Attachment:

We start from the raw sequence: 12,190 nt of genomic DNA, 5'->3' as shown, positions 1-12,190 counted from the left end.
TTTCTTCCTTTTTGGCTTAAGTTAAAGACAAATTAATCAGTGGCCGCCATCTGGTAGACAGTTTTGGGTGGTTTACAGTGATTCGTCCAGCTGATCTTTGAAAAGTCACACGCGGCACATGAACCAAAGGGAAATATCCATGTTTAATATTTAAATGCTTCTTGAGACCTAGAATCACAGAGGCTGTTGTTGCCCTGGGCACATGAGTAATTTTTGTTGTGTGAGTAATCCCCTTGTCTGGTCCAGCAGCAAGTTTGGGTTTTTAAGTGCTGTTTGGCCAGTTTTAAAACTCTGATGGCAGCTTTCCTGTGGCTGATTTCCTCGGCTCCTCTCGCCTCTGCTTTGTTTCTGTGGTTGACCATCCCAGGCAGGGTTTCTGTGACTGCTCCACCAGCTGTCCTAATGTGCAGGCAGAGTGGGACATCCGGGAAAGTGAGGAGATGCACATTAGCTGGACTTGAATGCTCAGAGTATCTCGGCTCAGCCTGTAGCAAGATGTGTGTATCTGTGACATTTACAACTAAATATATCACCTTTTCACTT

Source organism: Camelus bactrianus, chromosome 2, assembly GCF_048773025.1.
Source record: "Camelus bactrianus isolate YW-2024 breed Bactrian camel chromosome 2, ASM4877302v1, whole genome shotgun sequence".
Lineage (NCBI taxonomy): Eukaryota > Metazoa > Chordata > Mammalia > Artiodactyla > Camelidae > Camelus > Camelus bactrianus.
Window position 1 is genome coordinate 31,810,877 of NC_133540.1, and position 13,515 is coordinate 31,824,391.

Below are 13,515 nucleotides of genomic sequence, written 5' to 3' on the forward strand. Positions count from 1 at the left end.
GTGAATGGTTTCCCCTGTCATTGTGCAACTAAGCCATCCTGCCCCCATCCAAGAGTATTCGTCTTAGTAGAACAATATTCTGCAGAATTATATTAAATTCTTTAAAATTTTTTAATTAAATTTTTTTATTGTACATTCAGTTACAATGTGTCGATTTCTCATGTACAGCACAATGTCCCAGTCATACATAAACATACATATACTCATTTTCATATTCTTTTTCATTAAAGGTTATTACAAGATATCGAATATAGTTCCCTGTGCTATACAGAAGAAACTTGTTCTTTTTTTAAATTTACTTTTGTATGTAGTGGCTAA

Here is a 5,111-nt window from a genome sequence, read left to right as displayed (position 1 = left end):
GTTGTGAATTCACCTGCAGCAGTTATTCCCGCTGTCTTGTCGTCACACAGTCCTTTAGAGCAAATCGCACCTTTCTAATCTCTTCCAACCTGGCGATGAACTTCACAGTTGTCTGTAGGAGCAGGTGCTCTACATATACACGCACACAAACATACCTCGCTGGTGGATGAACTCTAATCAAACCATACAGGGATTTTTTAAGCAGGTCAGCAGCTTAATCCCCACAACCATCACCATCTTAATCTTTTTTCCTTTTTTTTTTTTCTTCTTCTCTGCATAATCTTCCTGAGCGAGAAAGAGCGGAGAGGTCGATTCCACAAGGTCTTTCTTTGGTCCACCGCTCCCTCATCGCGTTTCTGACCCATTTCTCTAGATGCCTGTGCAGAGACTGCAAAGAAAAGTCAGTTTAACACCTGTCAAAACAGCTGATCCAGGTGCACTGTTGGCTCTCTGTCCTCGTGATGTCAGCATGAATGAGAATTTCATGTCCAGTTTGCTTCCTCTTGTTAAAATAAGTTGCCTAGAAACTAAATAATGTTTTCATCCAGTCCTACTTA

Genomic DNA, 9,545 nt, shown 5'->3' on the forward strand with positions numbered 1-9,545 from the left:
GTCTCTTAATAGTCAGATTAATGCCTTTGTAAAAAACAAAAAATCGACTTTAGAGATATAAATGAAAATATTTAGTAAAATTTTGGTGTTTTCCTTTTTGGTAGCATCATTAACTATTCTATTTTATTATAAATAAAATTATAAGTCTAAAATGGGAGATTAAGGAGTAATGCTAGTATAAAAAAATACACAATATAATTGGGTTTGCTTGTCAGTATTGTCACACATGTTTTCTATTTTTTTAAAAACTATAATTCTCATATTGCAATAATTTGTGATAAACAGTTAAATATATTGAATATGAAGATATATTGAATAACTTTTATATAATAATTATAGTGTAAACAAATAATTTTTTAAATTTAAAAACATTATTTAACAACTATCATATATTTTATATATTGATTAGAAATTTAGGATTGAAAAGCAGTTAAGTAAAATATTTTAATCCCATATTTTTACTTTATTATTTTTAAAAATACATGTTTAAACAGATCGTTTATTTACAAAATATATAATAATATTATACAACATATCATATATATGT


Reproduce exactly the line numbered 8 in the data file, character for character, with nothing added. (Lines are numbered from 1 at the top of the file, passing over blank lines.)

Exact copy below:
GTGAATGGTTTCCCCTGTCATTGTGCAACTAAGCCATCCTGCCCCCATCCAAGAGTATTCGTCTTAGTAGAACAATATTCTGCAGAATTATATTAAATTCTTTAAAATTTTTTAATTAAATTTTTTTATTGTACATTCAGTTACAATGTGTCGATTTCTCATGTACAGCACAATGTCCCAGTCATACATAAACATACATATACTCATTTTCATATTCTTTTTCATTAAAGGTTATTACAAGATATCGAATATAGTTCCCTGTGCTATACAGAAGAAACTTGTTCTTTTTTTAAATTTACTTTTGTATGTAGTGGCTAA